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7 chapters join “rights to fight with” water webinar

The Council of Canadians South Shore, Quill Plains (Wynyard), South Niagara, Sudbury, Edmonton, Brandon, and PEI chapters joined a webinar this afternoon on “Rights to Fight with – Stopping Water Privatization at the Source” with Blue Planet Project director Meera Karunananthan.

Karunananthan began by noting that human rights instruments can serve as a tool for profound, even revolutionary change.

She cited the example of how the Kalahari people in Botswana argued the United Nations recognition of the human right to water and sanitation in a precedent setting case before the Botswana Court of Appeal in 2011. After diamonds were discovered in the late 1980s, the Kalahari were cleared from their lands. Although they were allowed to return in 2006, they were denied access to a borehole, their main source of water. The Botswana Court of Appeal upheld their right to water by quashing a 2010 decision that denied them access to a borehole on their ancestral lands.

Karunananthan then defined the terms “use value” (“the utility of a thing makes it a use value”) and “exchange value” (the process in which things are commodified, in which a dollar figure is put to it). She further explained that capitalism imposes an exchange value on aspects of life, including a human need like water. She highlighted that when the human right to water says that water needs to be “available” to all, that right puts restrictions and barriers in the way of neo-liberal governments and corporations that want to impose an “exchange value” on water.

She also noted that the Blue Planet Project has produced a new Water Justice Toolkit “as a strategy to consolidate our knowledge base and support local campaigns against the corporate takeover of water.” To read it, please click here.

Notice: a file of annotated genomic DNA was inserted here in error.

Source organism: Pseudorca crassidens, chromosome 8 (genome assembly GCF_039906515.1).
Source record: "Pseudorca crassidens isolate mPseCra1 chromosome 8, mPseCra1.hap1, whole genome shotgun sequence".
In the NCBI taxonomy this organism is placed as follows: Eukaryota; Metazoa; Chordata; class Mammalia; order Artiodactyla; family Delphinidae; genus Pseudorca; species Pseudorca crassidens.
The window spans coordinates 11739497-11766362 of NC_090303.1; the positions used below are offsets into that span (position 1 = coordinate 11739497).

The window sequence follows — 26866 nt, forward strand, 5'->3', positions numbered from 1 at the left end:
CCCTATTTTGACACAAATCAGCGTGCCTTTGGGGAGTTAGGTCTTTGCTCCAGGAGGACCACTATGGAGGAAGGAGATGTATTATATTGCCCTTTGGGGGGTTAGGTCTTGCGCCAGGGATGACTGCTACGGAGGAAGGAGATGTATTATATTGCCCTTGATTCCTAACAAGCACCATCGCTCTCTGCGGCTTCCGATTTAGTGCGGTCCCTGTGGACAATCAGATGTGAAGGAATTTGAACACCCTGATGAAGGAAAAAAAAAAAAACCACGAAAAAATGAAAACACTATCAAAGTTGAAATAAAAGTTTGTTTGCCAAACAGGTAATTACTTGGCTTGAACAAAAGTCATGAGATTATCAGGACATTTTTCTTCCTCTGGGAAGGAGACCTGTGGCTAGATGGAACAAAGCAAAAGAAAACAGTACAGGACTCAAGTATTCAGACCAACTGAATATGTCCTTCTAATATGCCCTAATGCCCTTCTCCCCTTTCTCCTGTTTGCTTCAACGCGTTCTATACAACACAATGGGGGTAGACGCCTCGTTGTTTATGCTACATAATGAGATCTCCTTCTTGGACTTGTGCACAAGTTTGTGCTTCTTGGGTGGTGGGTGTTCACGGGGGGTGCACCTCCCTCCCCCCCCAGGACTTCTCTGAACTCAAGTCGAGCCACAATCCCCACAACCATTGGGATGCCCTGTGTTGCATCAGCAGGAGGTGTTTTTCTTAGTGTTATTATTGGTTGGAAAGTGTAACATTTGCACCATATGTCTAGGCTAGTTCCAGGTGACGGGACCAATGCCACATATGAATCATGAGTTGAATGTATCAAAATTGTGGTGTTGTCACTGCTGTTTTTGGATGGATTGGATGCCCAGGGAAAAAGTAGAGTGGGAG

During the question and answer session, the Edmonton chapter raised the issue of corporatization given Epcor, a for-profit municipal corporate utility that operates as a private corporate entity, is currently seeking to take over the drainage services currently publicly-owned and operated by the City of Edmonton.

And the South Niagara chapter raised the situation in which a Chinese investment firm is seeking to destroy 13 acres of provincially-significant wetlands to accommodate a $1 billion ‘Paradise’ development project that includes a hotel, entertainment facilities, apartments, and a private school.

Karunananthan emphasized that the right to water can be used as a tool within grassroots resistance strategies to counter these incursions. She said that the Epcor corporatization model is a form of “exchange value” and could be opposed through our blue communities project campaign. And she highlighted that, as in the case of the Thundering Waters Forest issue in South Niagara, that the definition of the right to water can and should be expanded to include the right to watershed protection.

The webinar was recorded and will soon be made available.

The webinar was organized and facilitated by Council of Canadians organizers Diane Connors and Robin Tress.

For more on the Blue Planet Project, please click here.